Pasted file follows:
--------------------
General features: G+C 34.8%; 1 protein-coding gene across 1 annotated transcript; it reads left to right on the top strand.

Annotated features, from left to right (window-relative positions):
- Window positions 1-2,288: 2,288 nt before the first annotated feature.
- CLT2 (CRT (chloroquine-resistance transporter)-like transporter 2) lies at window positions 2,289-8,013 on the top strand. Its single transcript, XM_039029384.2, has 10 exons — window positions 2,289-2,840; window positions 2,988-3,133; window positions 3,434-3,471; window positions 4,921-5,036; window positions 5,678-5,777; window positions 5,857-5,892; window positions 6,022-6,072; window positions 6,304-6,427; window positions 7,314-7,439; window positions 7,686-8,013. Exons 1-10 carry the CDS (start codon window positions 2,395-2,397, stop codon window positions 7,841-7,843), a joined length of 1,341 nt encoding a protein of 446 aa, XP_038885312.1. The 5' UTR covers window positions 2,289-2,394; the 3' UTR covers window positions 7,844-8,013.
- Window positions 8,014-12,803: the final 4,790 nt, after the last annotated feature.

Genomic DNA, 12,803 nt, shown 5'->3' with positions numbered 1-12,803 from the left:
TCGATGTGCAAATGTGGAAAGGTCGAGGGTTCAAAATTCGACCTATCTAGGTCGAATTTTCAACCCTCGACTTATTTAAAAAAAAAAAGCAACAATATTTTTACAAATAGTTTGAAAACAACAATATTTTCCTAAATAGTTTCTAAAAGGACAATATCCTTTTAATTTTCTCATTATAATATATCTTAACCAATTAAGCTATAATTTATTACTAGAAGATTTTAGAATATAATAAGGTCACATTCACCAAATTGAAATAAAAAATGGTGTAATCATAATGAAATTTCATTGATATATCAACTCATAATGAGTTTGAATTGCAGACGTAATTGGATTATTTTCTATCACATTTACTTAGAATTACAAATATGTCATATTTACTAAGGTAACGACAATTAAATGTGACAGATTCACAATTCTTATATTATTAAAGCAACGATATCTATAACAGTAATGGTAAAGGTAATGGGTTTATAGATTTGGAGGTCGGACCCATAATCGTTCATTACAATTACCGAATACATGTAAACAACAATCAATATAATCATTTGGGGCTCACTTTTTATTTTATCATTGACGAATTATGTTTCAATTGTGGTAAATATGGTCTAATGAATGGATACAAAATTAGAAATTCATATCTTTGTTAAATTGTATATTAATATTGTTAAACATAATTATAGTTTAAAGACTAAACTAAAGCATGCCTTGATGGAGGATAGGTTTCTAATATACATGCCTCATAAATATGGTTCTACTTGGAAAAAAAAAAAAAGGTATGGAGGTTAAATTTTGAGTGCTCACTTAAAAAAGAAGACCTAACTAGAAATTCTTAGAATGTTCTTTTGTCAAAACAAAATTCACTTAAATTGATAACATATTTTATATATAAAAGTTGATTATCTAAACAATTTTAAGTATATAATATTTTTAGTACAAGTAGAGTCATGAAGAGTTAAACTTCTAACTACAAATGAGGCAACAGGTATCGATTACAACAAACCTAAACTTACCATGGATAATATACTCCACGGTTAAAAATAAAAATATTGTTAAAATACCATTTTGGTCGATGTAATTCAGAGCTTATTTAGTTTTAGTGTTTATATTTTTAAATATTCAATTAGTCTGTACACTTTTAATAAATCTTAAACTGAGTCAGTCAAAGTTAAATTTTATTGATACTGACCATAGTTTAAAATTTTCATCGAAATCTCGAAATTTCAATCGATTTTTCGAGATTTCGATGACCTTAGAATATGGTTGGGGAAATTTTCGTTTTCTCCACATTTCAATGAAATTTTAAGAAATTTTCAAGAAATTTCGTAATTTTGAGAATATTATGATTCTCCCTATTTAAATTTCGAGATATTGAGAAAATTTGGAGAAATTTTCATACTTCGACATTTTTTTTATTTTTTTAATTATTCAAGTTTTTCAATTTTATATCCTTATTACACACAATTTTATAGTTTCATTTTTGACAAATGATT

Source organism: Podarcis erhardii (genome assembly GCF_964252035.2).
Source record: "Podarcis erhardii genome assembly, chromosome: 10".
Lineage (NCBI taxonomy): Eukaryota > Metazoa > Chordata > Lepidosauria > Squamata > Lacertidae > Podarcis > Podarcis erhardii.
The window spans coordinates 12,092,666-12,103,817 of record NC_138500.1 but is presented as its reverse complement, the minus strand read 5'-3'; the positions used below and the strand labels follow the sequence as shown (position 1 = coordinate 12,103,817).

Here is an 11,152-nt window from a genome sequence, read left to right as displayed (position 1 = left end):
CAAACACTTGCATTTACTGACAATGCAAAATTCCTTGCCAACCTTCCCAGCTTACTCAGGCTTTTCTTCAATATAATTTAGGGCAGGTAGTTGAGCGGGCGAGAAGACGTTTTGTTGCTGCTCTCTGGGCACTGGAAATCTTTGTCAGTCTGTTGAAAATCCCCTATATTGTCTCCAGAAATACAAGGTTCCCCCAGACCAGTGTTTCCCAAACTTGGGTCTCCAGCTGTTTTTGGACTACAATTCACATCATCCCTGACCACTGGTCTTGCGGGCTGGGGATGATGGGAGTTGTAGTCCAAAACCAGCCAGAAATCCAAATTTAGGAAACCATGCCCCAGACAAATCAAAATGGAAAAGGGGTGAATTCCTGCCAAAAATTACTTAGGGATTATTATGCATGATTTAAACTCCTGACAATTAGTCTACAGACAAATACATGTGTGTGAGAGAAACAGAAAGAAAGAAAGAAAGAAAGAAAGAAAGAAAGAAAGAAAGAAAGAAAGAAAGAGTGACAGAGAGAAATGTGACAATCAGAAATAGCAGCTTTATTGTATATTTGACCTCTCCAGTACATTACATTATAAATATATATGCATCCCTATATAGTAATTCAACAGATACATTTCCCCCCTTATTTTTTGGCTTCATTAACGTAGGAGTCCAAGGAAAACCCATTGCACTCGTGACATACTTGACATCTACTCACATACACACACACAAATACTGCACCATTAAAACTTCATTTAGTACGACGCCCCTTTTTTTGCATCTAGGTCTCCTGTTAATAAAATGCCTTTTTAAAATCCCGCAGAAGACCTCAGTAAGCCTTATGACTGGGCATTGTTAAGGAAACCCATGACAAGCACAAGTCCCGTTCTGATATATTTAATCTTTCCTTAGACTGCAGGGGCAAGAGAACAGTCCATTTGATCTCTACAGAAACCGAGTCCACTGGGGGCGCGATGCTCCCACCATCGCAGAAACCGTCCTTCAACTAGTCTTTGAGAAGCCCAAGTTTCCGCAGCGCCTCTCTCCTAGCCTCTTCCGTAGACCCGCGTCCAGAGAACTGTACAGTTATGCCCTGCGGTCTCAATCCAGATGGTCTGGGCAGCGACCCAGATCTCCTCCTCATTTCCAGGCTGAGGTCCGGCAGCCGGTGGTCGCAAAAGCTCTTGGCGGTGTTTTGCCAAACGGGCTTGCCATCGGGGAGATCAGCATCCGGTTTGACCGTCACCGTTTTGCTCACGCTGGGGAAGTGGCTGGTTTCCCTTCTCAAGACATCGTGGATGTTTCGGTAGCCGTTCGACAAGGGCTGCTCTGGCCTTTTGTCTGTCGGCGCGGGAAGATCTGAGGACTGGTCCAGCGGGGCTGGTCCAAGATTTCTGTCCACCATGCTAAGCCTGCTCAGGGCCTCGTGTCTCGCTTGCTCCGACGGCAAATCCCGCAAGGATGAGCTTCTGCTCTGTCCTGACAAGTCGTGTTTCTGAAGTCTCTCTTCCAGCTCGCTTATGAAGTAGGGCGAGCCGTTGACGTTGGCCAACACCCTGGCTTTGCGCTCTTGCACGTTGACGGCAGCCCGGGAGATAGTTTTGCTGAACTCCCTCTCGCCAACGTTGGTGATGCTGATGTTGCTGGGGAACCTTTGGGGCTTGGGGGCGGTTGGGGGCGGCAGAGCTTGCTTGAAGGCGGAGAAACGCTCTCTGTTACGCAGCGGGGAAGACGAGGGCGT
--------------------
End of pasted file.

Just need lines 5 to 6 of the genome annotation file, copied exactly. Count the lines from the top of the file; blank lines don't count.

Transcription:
- Window positions 8,014-12,803: the final 4,790 nt, after the last annotated feature.

Genomic DNA, 12,803 nt, shown 5'->3' with positions numbered 1-12,803 from the left: